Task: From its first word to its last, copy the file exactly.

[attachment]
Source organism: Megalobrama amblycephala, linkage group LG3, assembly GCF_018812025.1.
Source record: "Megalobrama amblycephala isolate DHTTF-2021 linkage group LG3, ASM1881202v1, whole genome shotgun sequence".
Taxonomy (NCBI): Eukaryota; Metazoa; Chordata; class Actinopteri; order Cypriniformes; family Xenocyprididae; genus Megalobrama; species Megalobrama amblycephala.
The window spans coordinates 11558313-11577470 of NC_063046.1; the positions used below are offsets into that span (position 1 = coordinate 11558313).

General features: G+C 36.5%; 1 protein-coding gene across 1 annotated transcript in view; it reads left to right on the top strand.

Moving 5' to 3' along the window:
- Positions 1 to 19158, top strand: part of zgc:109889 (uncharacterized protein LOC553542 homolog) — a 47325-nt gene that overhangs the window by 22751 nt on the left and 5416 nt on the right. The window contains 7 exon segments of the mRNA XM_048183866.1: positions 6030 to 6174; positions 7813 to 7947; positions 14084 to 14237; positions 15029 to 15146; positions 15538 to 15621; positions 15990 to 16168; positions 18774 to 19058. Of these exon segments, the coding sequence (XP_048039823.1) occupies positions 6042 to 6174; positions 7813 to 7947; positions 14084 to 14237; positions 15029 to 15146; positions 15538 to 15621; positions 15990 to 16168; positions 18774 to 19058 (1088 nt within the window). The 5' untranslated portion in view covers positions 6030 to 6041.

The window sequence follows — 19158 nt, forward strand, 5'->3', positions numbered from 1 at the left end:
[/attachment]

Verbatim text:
Source organism: Megalobrama amblycephala, linkage group LG3, assembly GCF_018812025.1.
Source record: "Megalobrama amblycephala isolate DHTTF-2021 linkage group LG3, ASM1881202v1, whole genome shotgun sequence".
Taxonomy (NCBI): Eukaryota; Metazoa; Chordata; class Actinopteri; order Cypriniformes; family Xenocyprididae; genus Megalobrama; species Megalobrama amblycephala.
The window spans coordinates 11558313-11577470 of NC_063046.1; the positions used below are offsets into that span (position 1 = coordinate 11558313).

General features: G+C 36.5%; 1 protein-coding gene across 1 annotated transcript in view; it reads left to right on the top strand.

Moving 5' to 3' along the window:
- Positions 1 to 19158, top strand: part of zgc:109889 (uncharacterized protein LOC553542 homolog) — a 47325-nt gene that overhangs the window by 22751 nt on the left and 5416 nt on the right. The window contains 7 exon segments of the mRNA XM_048183866.1: positions 6030 to 6174; positions 7813 to 7947; positions 14084 to 14237; positions 15029 to 15146; positions 15538 to 15621; positions 15990 to 16168; positions 18774 to 19058. Of these exon segments, the coding sequence (XP_048039823.1) occupies positions 6042 to 6174; positions 7813 to 7947; positions 14084 to 14237; positions 15029 to 15146; positions 15538 to 15621; positions 15990 to 16168; positions 18774 to 19058 (1088 nt within the window). The 5' untranslated portion in view covers positions 6030 to 6041.

The window sequence follows — 19158 nt, forward strand, 5'->3', positions numbered from 1 at the left end: